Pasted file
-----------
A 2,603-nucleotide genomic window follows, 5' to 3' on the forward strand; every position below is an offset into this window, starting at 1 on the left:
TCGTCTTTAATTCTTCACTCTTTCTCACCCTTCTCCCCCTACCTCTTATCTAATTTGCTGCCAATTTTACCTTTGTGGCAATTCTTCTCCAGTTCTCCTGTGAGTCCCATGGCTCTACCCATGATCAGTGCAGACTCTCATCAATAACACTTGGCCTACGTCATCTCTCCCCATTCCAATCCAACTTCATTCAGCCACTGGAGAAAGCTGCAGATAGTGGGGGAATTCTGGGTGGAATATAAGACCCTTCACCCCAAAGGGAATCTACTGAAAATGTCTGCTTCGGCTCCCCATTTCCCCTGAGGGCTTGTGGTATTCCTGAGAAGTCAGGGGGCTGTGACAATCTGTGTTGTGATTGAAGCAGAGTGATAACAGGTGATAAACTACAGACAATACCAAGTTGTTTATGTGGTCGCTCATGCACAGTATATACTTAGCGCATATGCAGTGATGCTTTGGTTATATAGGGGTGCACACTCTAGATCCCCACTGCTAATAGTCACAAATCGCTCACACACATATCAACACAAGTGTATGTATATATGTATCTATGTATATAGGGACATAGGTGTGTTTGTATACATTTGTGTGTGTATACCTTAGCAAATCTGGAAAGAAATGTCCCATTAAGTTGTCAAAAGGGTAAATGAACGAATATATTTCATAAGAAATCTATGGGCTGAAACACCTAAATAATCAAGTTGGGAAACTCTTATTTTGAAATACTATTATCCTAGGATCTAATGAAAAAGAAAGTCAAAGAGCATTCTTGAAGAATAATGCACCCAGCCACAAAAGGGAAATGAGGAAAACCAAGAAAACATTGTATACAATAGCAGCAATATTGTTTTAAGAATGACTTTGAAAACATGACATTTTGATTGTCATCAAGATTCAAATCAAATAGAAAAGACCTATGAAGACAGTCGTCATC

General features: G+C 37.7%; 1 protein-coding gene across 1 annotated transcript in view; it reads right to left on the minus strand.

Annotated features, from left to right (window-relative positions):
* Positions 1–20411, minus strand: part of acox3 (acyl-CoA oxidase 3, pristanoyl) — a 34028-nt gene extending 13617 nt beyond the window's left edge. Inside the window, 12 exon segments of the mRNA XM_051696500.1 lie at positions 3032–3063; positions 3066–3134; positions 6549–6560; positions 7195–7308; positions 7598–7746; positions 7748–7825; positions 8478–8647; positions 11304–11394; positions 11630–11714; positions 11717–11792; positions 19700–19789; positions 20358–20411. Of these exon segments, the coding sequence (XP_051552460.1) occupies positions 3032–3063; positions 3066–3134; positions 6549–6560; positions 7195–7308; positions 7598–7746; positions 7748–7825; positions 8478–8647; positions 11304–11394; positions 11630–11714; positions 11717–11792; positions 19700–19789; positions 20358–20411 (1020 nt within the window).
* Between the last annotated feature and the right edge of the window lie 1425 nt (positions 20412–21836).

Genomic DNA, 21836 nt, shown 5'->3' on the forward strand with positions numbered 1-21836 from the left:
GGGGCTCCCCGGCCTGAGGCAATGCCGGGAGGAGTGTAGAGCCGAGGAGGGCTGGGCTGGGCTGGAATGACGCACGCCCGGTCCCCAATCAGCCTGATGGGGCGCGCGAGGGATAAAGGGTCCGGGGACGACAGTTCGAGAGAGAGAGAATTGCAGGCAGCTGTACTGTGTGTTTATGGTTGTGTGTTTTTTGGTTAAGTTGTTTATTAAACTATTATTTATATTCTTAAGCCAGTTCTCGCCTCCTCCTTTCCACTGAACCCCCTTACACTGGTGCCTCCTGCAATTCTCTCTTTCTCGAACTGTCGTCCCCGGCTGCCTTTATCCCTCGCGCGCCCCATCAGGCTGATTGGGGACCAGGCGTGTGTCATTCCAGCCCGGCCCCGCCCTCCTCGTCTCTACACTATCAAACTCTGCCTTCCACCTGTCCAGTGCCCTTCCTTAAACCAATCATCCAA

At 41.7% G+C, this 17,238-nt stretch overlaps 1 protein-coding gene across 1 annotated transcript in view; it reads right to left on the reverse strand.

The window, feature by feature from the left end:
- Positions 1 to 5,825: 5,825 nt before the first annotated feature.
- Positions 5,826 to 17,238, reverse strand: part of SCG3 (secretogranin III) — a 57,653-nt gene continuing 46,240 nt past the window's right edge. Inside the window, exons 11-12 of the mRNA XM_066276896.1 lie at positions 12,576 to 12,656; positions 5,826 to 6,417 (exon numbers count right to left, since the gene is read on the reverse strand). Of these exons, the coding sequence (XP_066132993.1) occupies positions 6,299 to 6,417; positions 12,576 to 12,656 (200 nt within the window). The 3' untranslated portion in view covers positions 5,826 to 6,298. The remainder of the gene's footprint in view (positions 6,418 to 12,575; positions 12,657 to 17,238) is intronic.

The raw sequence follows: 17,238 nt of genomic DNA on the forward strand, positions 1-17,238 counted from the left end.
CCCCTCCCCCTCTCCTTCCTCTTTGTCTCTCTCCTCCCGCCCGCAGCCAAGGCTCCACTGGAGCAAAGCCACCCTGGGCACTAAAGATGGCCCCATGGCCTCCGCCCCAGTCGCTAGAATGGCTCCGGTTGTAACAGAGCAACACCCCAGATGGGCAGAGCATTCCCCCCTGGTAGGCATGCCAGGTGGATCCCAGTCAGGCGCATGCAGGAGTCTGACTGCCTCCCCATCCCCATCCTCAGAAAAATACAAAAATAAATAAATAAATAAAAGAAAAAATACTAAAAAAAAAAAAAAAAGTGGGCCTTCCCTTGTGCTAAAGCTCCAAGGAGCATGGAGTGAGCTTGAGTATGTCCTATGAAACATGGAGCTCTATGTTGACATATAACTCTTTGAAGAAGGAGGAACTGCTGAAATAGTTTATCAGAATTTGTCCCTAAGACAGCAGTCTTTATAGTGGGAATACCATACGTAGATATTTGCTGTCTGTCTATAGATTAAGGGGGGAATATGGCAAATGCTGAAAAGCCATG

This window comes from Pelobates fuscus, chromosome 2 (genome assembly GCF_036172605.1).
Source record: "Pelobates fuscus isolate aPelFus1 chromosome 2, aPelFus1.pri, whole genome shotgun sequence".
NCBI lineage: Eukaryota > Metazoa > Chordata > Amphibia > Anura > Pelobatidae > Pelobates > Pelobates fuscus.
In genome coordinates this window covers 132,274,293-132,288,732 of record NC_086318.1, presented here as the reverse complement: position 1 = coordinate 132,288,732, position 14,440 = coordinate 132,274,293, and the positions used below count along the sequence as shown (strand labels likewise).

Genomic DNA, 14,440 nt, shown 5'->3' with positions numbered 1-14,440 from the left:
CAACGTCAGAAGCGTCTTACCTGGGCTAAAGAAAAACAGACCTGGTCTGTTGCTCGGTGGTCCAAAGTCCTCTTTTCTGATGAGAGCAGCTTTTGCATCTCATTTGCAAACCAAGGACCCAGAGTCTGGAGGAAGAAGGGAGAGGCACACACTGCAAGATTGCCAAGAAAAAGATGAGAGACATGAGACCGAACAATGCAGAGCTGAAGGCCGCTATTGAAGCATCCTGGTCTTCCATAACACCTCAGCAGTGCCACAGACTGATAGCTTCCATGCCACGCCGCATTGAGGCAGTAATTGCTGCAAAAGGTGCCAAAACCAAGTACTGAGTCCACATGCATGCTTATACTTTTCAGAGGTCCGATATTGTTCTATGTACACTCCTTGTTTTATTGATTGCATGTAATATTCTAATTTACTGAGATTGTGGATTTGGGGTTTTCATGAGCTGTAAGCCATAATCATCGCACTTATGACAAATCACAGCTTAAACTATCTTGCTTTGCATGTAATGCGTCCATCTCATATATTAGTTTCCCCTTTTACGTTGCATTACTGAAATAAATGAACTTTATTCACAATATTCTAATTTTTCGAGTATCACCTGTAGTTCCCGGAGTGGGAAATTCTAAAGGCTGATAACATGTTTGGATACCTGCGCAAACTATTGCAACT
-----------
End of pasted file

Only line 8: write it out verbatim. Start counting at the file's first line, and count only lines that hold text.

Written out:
GGGGCTCCCCGGCCTGAGGCAATGCCGGGAGGAGTGTAGAGCCGAGGAGGGCTGGGCTGGGCTGGAATGACGCACGCCCGGTCCCCAATCAGCCTGATGGGGCGCGCGAGGGATAAAGGGTCCGGGGACGACAGTTCGAGAGAGAGAGAATTGCAGGCAGCTGTACTGTGTGTTTATGGTTGTGTGTTTTTTGGTTAAGTTGTTTATTAAACTATTATTTATATTCTTAAGCCAGTTCTCGCCTCCTCCTTTCCACTGAACCCCCTTACACTGGTGCCTCCTGCAATTCTCTCTTTCTCGAACTGTCGTCCCCGGCTGCCTTTATCCCTCGCGCGCCCCATCAGGCTGATTGGGGACCAGGCGTGTGTCATTCCAGCCCGGCCCCGCCCTCCTCGTCTCTACACTATCAAACTCTGCCTTCCACCTGTCCAGTGCCCTTCCTTAAACCAATCATCCAA